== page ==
The research and development (R&D) tax credit is a government-backed incentive that compensates companies for performing qualifying activities within their operations. First implemented almost forty years ago, the R&D tax credit was uniquely designed to reward and incentivize innovation throughout the U.S. economy as a means to enable American businesses to maintain a competitive edge in global markets as well as encourage enterprises to keep technical jobs stateside.
The Federal R&D Tax Credit Program Has Evolved Over Four Decades
The research and development tax credit has undergone numerous iterations since its inception. However, its purpose has always remained the same. The innovation tax credit reimburses companies for expenses incurred when:
- Developing new products or processes
- Improving existing products or processes
- Creating or enhancing existing software or prototypes
In its current version, the R&D program remains one of the most effective ways for technology-centric organizations to minimize their tax burden, yielding several impressive benefits, such as:
- Up to 13.5 cents (federal and state combined) of an R&D credit for every eligible dollar
- Potential dollar-for-dollar tax reduction
- Reduced effective tax rate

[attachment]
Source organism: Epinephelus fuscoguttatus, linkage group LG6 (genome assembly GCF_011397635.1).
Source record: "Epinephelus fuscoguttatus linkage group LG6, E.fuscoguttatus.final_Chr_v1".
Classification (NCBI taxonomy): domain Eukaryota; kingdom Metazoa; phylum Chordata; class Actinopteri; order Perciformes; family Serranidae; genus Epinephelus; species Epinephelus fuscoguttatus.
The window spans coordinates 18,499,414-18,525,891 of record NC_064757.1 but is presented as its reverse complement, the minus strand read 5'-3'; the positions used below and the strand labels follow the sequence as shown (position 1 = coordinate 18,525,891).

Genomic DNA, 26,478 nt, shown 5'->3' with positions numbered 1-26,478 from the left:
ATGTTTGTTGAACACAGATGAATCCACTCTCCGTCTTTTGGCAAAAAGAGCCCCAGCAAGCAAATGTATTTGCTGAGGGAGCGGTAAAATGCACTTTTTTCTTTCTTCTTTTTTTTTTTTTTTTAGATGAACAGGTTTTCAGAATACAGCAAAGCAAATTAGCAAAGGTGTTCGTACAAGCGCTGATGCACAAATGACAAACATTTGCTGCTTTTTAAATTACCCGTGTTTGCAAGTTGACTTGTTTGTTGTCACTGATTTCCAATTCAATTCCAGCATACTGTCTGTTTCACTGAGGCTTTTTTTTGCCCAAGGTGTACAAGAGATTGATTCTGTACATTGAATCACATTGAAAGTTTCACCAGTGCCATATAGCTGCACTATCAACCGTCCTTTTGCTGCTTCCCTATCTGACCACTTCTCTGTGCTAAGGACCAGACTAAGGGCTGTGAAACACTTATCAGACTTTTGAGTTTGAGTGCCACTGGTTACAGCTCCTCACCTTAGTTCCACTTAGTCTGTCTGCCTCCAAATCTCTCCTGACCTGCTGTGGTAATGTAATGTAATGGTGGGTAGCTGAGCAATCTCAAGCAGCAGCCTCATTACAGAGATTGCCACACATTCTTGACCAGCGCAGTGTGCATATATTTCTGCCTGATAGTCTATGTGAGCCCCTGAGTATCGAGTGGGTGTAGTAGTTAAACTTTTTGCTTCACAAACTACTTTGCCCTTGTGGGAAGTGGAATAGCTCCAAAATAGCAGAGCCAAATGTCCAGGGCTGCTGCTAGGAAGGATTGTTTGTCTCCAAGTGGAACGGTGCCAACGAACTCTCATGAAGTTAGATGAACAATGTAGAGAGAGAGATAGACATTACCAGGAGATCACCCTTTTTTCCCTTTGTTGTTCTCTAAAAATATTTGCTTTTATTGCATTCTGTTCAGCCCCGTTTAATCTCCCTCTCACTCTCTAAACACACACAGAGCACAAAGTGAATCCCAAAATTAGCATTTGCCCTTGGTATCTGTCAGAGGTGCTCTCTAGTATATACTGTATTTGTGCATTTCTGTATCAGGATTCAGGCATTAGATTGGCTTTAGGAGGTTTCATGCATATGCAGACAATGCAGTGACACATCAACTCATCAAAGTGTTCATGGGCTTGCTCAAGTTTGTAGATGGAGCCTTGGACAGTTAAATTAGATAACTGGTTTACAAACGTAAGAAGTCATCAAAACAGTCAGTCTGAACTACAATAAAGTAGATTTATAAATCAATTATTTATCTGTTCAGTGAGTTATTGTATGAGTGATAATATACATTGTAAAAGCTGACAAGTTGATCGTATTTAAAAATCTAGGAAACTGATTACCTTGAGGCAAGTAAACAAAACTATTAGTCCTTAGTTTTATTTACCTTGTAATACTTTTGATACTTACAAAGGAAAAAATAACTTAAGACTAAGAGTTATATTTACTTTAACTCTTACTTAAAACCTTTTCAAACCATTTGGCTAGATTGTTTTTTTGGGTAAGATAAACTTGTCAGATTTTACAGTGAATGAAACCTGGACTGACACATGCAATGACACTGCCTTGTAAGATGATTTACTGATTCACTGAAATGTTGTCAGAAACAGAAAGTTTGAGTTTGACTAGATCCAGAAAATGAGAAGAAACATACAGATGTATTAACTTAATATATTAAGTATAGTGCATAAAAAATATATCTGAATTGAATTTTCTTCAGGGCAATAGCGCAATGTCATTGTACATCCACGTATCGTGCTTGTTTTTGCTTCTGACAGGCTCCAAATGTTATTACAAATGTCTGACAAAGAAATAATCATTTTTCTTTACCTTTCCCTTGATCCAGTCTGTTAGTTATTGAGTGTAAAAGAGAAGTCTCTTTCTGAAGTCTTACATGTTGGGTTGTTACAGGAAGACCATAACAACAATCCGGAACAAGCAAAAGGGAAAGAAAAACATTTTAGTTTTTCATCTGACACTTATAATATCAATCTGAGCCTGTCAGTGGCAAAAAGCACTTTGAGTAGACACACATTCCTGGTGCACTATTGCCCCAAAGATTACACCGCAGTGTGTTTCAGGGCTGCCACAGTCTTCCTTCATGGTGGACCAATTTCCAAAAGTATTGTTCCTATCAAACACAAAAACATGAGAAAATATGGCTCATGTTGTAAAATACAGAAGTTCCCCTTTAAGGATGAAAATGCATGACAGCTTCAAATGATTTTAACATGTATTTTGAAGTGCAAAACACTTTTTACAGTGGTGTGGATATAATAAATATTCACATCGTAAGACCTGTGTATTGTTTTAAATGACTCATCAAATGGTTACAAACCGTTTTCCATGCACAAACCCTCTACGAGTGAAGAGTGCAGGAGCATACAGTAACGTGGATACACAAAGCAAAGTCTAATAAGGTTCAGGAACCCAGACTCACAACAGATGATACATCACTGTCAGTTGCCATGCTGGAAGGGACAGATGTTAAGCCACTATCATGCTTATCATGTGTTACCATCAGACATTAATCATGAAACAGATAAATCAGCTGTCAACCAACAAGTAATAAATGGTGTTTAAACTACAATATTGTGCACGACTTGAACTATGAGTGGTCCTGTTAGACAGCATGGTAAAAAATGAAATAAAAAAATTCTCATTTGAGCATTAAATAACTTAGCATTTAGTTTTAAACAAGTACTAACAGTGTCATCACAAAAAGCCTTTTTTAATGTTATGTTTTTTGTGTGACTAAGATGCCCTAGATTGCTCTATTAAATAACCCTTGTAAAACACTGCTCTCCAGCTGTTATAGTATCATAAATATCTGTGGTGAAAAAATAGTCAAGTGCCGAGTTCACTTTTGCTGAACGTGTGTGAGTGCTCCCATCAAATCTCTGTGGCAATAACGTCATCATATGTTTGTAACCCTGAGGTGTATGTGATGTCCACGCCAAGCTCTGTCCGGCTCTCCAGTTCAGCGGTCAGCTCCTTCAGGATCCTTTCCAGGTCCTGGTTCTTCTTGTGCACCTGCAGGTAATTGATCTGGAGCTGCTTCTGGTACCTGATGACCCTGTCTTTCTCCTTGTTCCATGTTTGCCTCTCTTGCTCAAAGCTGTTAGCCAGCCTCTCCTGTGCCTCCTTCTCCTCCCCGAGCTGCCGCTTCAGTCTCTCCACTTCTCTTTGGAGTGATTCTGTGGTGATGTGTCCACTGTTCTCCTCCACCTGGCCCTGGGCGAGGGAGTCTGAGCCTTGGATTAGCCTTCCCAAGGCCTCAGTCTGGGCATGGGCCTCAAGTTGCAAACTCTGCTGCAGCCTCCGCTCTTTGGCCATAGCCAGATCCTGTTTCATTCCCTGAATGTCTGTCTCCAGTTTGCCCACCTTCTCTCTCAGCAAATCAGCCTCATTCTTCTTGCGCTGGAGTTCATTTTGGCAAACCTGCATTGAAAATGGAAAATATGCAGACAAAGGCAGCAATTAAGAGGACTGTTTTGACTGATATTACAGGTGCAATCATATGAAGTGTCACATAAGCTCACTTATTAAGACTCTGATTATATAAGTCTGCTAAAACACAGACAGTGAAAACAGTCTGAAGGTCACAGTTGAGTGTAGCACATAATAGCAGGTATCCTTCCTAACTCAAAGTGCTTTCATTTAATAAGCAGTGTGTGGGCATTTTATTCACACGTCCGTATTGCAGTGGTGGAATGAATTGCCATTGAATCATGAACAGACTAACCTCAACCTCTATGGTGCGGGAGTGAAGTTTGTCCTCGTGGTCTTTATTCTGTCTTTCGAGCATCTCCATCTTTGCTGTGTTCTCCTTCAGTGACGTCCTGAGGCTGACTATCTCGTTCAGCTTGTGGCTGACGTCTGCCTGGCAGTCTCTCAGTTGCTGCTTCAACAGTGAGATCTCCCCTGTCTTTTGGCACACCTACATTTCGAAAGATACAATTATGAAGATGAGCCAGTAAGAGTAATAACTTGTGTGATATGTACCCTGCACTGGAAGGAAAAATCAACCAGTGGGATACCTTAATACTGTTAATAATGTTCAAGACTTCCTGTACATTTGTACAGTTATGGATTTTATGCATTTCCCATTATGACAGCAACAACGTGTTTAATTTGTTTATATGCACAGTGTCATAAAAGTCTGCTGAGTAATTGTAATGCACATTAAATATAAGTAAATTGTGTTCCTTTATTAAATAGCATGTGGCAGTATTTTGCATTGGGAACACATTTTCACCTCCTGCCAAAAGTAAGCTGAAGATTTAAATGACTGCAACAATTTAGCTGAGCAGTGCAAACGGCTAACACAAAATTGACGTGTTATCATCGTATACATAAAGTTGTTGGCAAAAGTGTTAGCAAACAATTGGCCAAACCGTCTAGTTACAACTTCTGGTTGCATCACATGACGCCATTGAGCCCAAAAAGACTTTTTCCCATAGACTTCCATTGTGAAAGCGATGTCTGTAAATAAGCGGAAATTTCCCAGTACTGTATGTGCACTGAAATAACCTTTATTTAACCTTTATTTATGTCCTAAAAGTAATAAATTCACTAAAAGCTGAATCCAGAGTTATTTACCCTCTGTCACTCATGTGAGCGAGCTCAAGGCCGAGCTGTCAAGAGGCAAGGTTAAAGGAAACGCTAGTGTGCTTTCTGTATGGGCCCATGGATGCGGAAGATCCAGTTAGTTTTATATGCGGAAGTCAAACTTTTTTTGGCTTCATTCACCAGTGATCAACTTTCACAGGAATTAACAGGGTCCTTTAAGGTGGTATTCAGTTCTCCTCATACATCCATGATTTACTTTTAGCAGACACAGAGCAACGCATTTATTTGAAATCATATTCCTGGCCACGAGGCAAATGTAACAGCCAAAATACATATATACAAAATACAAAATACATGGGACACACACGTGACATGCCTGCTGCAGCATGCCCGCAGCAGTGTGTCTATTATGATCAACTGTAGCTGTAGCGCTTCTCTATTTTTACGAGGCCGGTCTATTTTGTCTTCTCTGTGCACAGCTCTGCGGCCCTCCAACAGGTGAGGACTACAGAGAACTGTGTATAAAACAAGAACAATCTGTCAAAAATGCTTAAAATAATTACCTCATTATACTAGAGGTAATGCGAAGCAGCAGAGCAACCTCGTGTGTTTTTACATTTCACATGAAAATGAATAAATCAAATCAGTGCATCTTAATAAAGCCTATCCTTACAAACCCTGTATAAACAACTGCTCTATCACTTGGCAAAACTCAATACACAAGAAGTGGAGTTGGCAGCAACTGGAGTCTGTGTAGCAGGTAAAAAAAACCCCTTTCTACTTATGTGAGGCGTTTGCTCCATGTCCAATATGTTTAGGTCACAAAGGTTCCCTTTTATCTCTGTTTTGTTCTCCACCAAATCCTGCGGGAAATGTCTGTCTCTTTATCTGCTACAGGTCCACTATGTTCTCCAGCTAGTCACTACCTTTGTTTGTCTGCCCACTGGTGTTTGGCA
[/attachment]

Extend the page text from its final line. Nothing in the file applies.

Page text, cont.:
- Increased cash flow
- Carryforward credit (up to 20 years)
Utah Offers Local R&D Tax Credit Benefits to Business Owners
In addition to the federally sponsored R&D tax credit initiative, several states also offer their own version of the program to encourage local organizations to pursue innovation. Utah is one of the states participating in the program. Under Utah legislation, the state offers a non-refundable R&D tax credit to local taxpayers with qualifying research expenditures.
In many ways, Utah's research and development tax initiatives mirror the benefits and regulations outlined by the IRS in Section 41. However, there are some differences that Utah business owners should understand to best optimize the credit for their operations. The two main components of the Utah innovation tax program include:
Credit for Increasing Research Activities in Utah (Code 12)
According to Utah legislation, the credit is the sum of:
- 5% of a taxpayer's qualified expenditures from increasing research operations in the state above the base amount*
- 5% of payments made to qualifying organizations for increasing basic research in Utah beyond the base amount*
- 7.5% of qualified research expenses (QRE) for the taxable year**
*Utah business owners may carry forward eligible credits for up to 14 years
**Not qualified for carryforward credits
Carryforward of Credit for Machinery and Equipment Used to Conduct Research (Code 13)
Utah's current R&D tax program also offers a carryforward component. The credit has expired for any taxable years beginning after 2010. However, any business owners who had claimed a credit on their tax returns for any machinery and/or equipment used to perform qualifying research activities after 1998 and before 2011, which resulted in a credit greater than tax liability that year may carry forward the credit. Utah allows taxpayers to carry forward the excess credit over the next 14 years to offset future taxes until the extra credit is completely absorbed.
Are You Claiming R&D Tax Credits in Utah?
Acena Consulting partners with Utah business owners in a multitude of verticals to optimize both local and federal innovative tax benefits. Contact us today to hear more about how we can help your Utah enterprise optimize R&D tax credit results.